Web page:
Bettina Blohm’s paintings are Haiku-like visual landscapes that distill emotion into abstract form. They reflect a love of Eastern art with its focus on intuitive states of mind. Blohm’s paintings also engage with a Matisse inspired sense of color and an Abstract Expressionist scale, both of which come across especially within her compositional placement of gesture and shape. Enigmatic shapes or nature forms often seem to imply human presences. In earlier works where the human silhouette is depicted, more tensions arise which are emphasized by color contrasts and the formal placement of figures in relation to each other.
The following excerpts from an extended interview reveal the philosophy and approach she developed over 20 years as a painter and graphic artist. Her work forges together influences from Modernist and Asian art into a personal approach which is stands in opposition to prevailing postmodern and conceptual trends.
I am interested in your dedication to painting with historical roots in an aesthetic and Modernist tradition.
I work in the Modernist tradition. Someone once called me a third generation Abstract Expressionist. I believe the formal language is still relevant and can be built on. In the best Abstract Expressionist works there is a unity between the act of painting and their feeling and the world.
You clearly love the expansiveness of Abstract Expressionist scale and Matissean color.
Matisse is the greatest painter of the 20th century to me. Nobody else even comes close. Of course I love his color, but also his variety of formal solutions, his way of arresting shapes on canvas, and how each form is alive. His paintings are complex yet look simple.
I tend to see a close analogy to your work in Milton Avery’s landscapes where elements become compressed in simple abstract motifs.
I like Avery’s color and the generosity in his later paintings. In those late works he achieves a beautiful synthesis between formal rigor and looseness and an exquisite poetic sense. In some paintings the motif becomes so compressed it is like a metaphor: a black and white bird hovering over a gray sea in Plunging Gull 1960 or the green horizon line which seems to contain the sea like a bathtub in Dunes and Sea 1960.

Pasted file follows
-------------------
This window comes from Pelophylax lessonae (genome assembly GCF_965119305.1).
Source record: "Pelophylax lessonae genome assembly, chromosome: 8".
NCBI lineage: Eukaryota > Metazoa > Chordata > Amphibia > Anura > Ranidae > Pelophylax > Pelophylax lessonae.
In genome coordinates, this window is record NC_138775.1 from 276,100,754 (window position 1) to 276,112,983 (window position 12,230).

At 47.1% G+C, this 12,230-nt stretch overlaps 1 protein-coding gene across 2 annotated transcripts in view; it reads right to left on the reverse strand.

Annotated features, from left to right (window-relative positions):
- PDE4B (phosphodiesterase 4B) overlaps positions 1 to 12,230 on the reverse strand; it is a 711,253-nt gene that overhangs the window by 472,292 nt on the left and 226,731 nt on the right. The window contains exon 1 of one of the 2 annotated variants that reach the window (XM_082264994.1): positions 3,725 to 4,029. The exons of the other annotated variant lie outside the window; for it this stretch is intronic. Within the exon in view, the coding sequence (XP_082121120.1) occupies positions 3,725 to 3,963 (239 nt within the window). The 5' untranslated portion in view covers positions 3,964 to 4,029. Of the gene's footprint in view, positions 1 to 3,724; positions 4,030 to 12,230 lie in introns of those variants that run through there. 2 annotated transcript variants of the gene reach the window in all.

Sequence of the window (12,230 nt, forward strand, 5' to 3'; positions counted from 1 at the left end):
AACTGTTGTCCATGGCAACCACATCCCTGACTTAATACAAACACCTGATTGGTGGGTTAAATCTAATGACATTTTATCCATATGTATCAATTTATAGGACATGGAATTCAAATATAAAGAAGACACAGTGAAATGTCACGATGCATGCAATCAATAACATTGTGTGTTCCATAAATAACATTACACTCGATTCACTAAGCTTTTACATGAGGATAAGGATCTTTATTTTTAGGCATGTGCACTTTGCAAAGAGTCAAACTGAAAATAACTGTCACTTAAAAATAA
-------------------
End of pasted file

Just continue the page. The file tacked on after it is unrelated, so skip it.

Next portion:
You have talked about your interest in Asian landscape painting and the abstract work of the Japanese American artist Miyoko Ito.
My first real encounter with Asian art was in 1992 in London at the exhibit of woodcuts by Hokusai at the Royal Academy. Certain images responded to my search for abstraction in figuration. Because Asian art was never that concerned with imitating nature the artists developed a greater individual freedom and expressiveness in their gesturers. I love the sense of poetry, of spareness, of essence, of humanity that I feel in these paintings. My ideas come from the visual world, or more specifically for the last 10 years from landscape, and that gives me something to push against. This is one of the pleasures I get from looking at Miyoko Ito’s paintings. Her mature work is abstract and completely self contained yet it is obvious how hard she looked at the movement of water or the spatial construction of a landscape.
When you arrived in New York in 1984 you were making paintings of trees with a kind of Expressionist fervor. What did these early tree works signify to you?
I came to new York right after finishing art school in Munich. I chose the tree as a motif because I had a strong emotional connection with trees. I would walk around the city’s parks and photograph different trees and then paint them in my studio. They were urban trees with chopped off branches which made them seem more human.
Human figure and silhouettes appear in your later paintings like Where Are They Going? from 1992. I cannot help feeling a sense of anonymity and distance in these figural works, with a rumble of emotional intensity just palpable below the surface. What was going through your mind?